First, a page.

Chapter 5-1

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Chapter 5 – Designing Trusted Operating Systems
In this section
 What is a trusted system?
 Security Policy
 Military
 Commercial
 Clark-Wilson
 Separation of Duty
 Chinese Wall
 Models
 Lattice Model
 Bell-La Padula
 Biba
 Graham-Denning
 Take-Grant
Designing Trusted OS
 Primary security in computing systems
 Primary Security
 Memory
 File
 Objects/Access Control
 User Authentication
 Trusted – We are confident that services are provided
consistently and effectively
Making of a trusted OS
 Policy – requirements statement of what is should do
 Model – model of the environment to be secured;
represents the policy to be enforced
 Design – the means of implementation; functionality
and construction
 Trust – assurance of meeting expectation through the
features offered
What is a trusted system?
 What makes something secure?
 For how long?
 Trusted Software – rigorously developed and analyzed
 Key Characteristics of Trusted Software:
 Functional Correctness
 Enforcement of Integrity
 Limited Privilege
 Appropriate Confidence Level
 We speak in terms of trusted and not secure
 Many types of Trust:
 Trusted Process
 Trusted Product
 Trusted Software
 Trusted Computing Base
 Trusted System
 Through:
 Enforcement of Security Policy
 Sufficiency of Measures and Mechanism
 Evaluation
Security Policy
 Security Policy – statement of the security we expect
the system to enforce
 A trusted system can be trusted only in relation to its
security policy…. To the security needs the system
expected to satisfy
Military Security Policy
 Basis of many OS security policies
 Based on protecting classified information
 Top Secret (most sensitive), Secret, Confidential,
Restricted, Unclassified (least sensitive)
 Limited by the Need-to-Know rule: Access is allowed
only to subjects who need to know data to perform job.
 Compartments- classification information may be
associated with one or more projects describing the
subject matter of the information
 Classification - <rank; compartments>
 This enforces need-to-know both by security level and by
topic
 Clearance – person is trusted to access information up to a
given level of sensitivity with need-to-know
 Dominance, on a set of Objects (0) and Subjects (s)
 s ≤ o if and only if
rank(s) ≤ rank (0) and
compartments (s) ⊆ compartments(0)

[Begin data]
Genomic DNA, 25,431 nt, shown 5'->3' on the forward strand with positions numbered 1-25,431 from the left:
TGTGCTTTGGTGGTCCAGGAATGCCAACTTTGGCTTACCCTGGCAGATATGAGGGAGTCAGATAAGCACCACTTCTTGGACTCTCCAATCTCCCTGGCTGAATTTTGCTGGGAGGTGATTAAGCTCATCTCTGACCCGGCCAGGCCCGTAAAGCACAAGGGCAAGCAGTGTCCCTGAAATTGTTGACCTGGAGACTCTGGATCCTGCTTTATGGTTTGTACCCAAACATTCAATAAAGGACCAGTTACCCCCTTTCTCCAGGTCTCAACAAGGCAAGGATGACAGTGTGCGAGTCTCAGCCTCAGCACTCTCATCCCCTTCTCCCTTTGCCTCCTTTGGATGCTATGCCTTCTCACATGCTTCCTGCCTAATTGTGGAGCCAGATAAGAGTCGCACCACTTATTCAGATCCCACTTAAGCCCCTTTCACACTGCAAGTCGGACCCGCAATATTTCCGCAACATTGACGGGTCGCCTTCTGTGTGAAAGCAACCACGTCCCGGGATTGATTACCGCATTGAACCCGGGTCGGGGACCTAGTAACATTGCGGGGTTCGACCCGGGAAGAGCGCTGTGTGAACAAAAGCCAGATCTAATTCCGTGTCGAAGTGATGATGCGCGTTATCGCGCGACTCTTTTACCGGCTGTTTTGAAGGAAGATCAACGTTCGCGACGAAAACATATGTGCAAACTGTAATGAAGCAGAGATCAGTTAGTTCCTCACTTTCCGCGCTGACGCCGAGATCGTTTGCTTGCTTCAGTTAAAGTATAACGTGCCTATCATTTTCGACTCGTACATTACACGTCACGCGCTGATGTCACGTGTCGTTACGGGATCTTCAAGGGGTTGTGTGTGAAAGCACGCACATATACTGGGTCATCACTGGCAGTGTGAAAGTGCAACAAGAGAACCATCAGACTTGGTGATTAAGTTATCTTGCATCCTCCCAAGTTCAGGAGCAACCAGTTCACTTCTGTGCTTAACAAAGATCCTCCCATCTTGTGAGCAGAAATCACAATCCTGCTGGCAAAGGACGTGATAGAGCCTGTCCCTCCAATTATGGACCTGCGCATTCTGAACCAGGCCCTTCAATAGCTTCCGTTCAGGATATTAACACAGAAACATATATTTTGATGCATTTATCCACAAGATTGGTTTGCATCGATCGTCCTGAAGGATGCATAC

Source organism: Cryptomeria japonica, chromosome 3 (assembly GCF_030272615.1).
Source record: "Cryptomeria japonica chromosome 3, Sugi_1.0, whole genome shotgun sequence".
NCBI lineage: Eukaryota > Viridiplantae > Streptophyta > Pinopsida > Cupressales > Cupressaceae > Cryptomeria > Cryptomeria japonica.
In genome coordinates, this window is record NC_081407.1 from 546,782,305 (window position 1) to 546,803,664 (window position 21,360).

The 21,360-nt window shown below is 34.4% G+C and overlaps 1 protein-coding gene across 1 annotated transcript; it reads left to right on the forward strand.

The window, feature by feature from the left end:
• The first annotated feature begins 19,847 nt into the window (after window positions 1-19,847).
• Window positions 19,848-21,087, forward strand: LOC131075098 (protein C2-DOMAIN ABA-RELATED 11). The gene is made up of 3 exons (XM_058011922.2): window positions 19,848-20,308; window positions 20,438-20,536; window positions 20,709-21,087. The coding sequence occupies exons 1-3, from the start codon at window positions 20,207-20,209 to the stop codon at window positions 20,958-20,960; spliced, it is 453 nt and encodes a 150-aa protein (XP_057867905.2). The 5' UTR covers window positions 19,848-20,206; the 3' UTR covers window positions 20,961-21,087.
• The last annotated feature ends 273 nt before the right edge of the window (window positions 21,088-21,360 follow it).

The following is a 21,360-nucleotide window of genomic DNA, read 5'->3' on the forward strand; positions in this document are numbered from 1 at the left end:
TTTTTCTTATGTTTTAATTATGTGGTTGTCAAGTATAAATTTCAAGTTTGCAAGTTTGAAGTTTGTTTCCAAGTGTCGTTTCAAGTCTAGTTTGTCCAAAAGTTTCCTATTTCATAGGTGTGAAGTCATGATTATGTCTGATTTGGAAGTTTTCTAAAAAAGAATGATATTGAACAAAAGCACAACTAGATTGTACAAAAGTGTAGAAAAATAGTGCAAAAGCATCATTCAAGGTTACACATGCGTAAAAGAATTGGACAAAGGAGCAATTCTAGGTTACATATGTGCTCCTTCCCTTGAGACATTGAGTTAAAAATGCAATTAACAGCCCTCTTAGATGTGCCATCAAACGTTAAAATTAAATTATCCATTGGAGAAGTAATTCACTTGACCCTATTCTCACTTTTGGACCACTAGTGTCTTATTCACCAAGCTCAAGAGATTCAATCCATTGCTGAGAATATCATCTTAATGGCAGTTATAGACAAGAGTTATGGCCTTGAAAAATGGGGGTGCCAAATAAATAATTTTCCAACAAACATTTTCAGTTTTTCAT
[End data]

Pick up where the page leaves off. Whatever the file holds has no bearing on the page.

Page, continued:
 We say 0 dominates s (or s is dominated by o)
 Dominance is used to limit the sensitivity and content of
information a subject can access
 As subject can read an object only if:
 clearance level of the subject is at least as high as the
information
 Subject has a need-to-know about all compartments for
which the information is classified
Commercial Security Policies
 Worried about espionage
 Degrees of sensitivity:
 Public
 Proprietary
 Internal
 No dominance function for most commercial policies
since no formal clearance is needed
 Integrity and availability are just, not if more,
important than confidentiality
Clark-Wilson Commercial Security
Policy




This is based on Integrity
Policy on well-formed transactions
Sequence of activities
Performing steps in order, performing exactly the steps
listed, and authentication of individuals in the steps
(well-formed transactions)
 Goal: maintain consistency between internal data and
external (users’) expectation of data
 Constrained data items which are processed by
transformation procedures
Separation of Duty
 The required division of responsibilities is called
separation of duty
 Accomplished manually by means of dual signatures
Chinese Wall Security Policy
 Used in legal, medical, investment and accounting
firms
 Addresses the conflict of interest
 Security Policy Builds on:
 Objects – low level
 Company Groups – mid level
 Conflict Classes – high level, groups of objects of
competing companies are clusterd
Models of Security
 Security Models are used to:
 Test a particular policy for completeness and consistency
 Document policy
 Help conceptualize and design an implementation
 Check whether an implementation meets its
requirements
 Policy is established outside any model
 Model is only a mechanism that enforces the policy
Multilevel Security
 Build a model to represent a range of sensitivities and
to reflect the need to separate subjects rigorously from
objects to which they should not have access
 The generalized model is called the Lattice Model of
Security
Bell-La Padula Confidentiality
Model
 Formal description of allowable paths of flow in a
secure system
 Formalization of the military security policy
 Two properties:
 Simple Security Property – A subject s may have read
access to object o only if C(o) ≤ C(s)
 *-Property – A subject s who has read access to an object
o may have write access to an object p only if C(o) ≤ C(p)
 C(s) – clearance; c(0) classification
 Write-down – high level subjects transfers high level
data to a low level object (prevented by star property)
Figure 5-7 Secure Flow of Information.
Biba Integrity Model
 Bell-La Padula model applies only to secrecy
 Biba is about Integrity and defines integrity levels
 Properties:
 Simple Integrity Property – Subject s can modify (have
write access to) object o only if I(s) ≥ I(o)
 *-Property – if subject s has read access to object o with
integrity level I(0), s can have write access to object p
only if I(o) ≥ I(p) [write-down]
 Totally ignores secrecy
Graham-Denning Model
 Formal System of Protection Rules
 Access Control Mechanism (matrix) of a protection system
 Eight Privative Protection Rights
 Create object, Create subject, Delete object and Delete
subject
 Read Access
 Grant Access
 Delete Access Right
 Transfer Access Right
 Matrix: A[s,o]
Take-Grant Systems
 Four primitives: create, revoke, take and grant
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